Similarly, Harinder Singh said he lost a buffalo and a calf while Kuldeep Singh, Karam Singh, Amar Singh, Davinder Singh and Swaran Singh lost one animal each. A buffalo of Kulwant Singh died yesterday. Villagers gave a list showing the death of 28 animals to the Kharar MLA, Mr Bir Devinder Singh, who visited Swara along with senior department officials today. However, a senior veterinary officer said he had the list of only 19 animals. Villagers said the symptoms of the disease were high fever, bloating of the body of the animal, restlessness, frothing at the mouth and difficulty in breathing. Veterinary doctors said that the postmortem of only three animals had been done. So far the disease has not been diagnosed.

Dr Baljit Singh Sidhu, director of the department, said the nitrate content of fodder was high due to the excessive use of urea. This could be one of the factors.

A village panch, Mr Iqbal Singh, said that he made a complaint to the veterinary officer concerned on February 11 after 12 animals had perished. The doctor had examined the animals and took blood samples also. Dr K.K. Sharma, Senior Veterinary Officer, Kharar, also visited the village along with other staff members on February 21.

The MLA said there had been a serious lapse on the part of the department which did not take prompt action. He will demand a high-level probe into the matter so that responsibility could be fixed. He would also meet the Chief Minister in this regard besides raising the matter in the state Assembly.

Villagers demanded that financial relief should be given to at least two of the affected persons, Dharam Singh and Gurmeet Singh, who had lost 11 animals. The MLA said that as a post-mortem had not been conducted on all animals it would be difficult to press the government to give compensation.



Jawan kept in ‘illegal’ custody for 22 months
Inquiry holds Commanding Officer blameworthy
Vijay Mohan
Tribune News Service

Chandigarh, March 11
An Army Colonel is in the dock over the "illegal" confinement of an Army jawan who was tried by a General Court Martial(GCM) on charges of murder. A court of inquiry has reportedly held the Colonel blameworthy for acts of omission and commission resulting in the jawan being kept in illegal custody for over 22 months. The court of inquiry has recommended disciplinary action against the officer, it is learnt.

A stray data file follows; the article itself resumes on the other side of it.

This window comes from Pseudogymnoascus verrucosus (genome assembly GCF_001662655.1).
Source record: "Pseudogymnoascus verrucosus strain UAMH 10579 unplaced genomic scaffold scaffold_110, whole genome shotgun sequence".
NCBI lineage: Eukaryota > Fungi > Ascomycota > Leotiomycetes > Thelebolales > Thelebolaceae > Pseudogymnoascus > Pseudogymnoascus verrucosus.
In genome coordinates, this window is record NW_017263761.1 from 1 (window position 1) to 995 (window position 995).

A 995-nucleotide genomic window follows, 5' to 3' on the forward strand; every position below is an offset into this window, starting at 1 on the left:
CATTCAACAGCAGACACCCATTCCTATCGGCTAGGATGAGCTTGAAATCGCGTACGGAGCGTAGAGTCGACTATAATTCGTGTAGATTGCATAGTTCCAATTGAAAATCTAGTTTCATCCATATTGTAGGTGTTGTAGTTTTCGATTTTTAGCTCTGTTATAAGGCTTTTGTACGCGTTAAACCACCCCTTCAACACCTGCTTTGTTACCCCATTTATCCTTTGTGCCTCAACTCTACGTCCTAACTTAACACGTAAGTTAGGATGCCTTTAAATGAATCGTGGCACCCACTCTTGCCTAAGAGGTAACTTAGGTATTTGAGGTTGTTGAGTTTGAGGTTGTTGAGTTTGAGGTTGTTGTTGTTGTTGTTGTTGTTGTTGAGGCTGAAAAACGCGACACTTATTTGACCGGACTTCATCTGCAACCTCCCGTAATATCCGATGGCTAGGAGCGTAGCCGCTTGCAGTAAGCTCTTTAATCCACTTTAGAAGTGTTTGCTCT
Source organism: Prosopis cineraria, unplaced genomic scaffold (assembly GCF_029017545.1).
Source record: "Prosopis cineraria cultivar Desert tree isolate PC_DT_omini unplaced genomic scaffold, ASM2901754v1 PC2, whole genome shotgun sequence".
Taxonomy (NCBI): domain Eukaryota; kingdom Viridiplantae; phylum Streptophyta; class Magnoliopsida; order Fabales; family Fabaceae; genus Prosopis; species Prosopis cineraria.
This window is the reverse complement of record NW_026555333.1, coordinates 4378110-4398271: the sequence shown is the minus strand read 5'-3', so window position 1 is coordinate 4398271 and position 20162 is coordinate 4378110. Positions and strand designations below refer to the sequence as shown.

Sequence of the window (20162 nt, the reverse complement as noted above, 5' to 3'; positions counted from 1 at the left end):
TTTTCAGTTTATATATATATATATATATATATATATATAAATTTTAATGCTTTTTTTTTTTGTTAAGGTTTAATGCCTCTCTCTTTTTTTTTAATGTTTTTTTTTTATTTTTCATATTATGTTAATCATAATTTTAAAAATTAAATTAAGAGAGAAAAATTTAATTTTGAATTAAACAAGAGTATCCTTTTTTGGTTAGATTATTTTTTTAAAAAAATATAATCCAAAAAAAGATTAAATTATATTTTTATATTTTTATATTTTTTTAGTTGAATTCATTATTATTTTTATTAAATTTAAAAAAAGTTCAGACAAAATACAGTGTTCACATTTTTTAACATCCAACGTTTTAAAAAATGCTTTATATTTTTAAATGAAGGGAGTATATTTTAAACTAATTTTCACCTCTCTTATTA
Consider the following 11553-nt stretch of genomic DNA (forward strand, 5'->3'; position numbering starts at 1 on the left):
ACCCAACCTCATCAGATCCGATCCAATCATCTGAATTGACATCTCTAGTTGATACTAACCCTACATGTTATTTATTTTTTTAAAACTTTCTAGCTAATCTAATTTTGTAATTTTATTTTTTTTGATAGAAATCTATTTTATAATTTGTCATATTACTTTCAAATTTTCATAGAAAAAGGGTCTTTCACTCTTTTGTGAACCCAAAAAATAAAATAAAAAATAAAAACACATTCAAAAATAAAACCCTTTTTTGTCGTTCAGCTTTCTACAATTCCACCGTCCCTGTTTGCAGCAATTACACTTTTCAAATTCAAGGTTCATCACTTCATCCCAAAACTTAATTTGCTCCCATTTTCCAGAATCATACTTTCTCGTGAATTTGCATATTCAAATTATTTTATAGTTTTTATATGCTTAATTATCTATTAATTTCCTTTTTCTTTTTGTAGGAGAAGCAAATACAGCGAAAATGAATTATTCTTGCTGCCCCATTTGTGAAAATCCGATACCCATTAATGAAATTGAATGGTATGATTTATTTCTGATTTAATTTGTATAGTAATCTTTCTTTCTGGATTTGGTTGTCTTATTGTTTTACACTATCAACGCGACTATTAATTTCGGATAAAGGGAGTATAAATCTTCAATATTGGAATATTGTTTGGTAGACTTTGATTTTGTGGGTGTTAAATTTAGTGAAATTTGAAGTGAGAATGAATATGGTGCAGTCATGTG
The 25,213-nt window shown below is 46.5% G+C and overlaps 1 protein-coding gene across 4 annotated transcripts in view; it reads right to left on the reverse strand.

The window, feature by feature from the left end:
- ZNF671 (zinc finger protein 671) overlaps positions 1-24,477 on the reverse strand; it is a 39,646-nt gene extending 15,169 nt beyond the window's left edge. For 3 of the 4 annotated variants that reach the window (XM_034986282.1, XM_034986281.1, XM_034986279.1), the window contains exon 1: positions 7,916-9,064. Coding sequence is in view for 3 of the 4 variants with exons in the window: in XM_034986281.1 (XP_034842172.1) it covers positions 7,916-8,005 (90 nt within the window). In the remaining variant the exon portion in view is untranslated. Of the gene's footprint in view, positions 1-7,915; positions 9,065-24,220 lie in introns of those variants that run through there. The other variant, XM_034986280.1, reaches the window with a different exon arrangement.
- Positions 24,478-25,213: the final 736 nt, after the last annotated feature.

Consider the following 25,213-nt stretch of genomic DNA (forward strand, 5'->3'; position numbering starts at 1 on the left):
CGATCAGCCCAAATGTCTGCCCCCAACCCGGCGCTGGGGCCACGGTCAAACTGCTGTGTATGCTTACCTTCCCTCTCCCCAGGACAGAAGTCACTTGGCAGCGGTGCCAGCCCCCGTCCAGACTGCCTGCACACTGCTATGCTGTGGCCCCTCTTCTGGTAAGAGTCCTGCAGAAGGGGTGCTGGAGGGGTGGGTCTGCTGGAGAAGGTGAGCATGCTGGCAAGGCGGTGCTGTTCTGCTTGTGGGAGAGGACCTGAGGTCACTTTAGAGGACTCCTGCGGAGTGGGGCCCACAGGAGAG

The court martial had sentenced the jawan to life imprisonment a few weeks ago. He had allegedly shot dead his colleague with his service rifle while they were on guard duty. The incident had occurred at an armoured regiment when it was stationed at Barmer in 2003. The shoot-out had taken place just a few yards away from residence of the unit's Commanding Officer, where the Deputy Chief of Army Staff, Lieut-Gen P.P.S. Bhandari, was having dinner during a visit.

The matter of illegal detention came to light when the GCM's proceedings were forwarded to Headquarters Western Command for confirmation. According to sources, the unit authorities ostensibly had tried to offset the period under which the accused was facing disciplinary proceedings against the sentence, so that he could serve less time in prison.

An undertaking was given before the GCM to this extent, the sources said. However, when the relevant details about the said custodial period were summoned for scrutiny by Western Command, it was found that no such records existed. Thereafter, a court of inquiry was ordered to ascertain facts.

The court of inquiry, conducted by the Infantry Brigade stationed in Kasauli, concluded on February 23. The Colonel, who was then the Commanding Officer of the unit, has been held responsible. He is currently posted in Jammu and Kashmir and is to be moved on attachment to another formation.

The sources said the jawan's trial had revealed certain infirmities in the initial investigation and subsequent handling of the case by the unit concerned. Initially a Sub-divisional Magistrate had acquitted the accused, whereas a murder case is the jurisdiction of a Sessions Court.

The unit, which in the meantime had moved to Punjab, did not initiate any action. And when asked for a progress report by higher formations a few months later, it suggested that the matter be disposed off summarily. When the documents of the case, including the summary of evidence, were scrutinised at Headquarters Western Command, it was found to be a case of alleged murder. Thereafter, the General Officer Commanding 9 Division ordered a GCM to try the accused.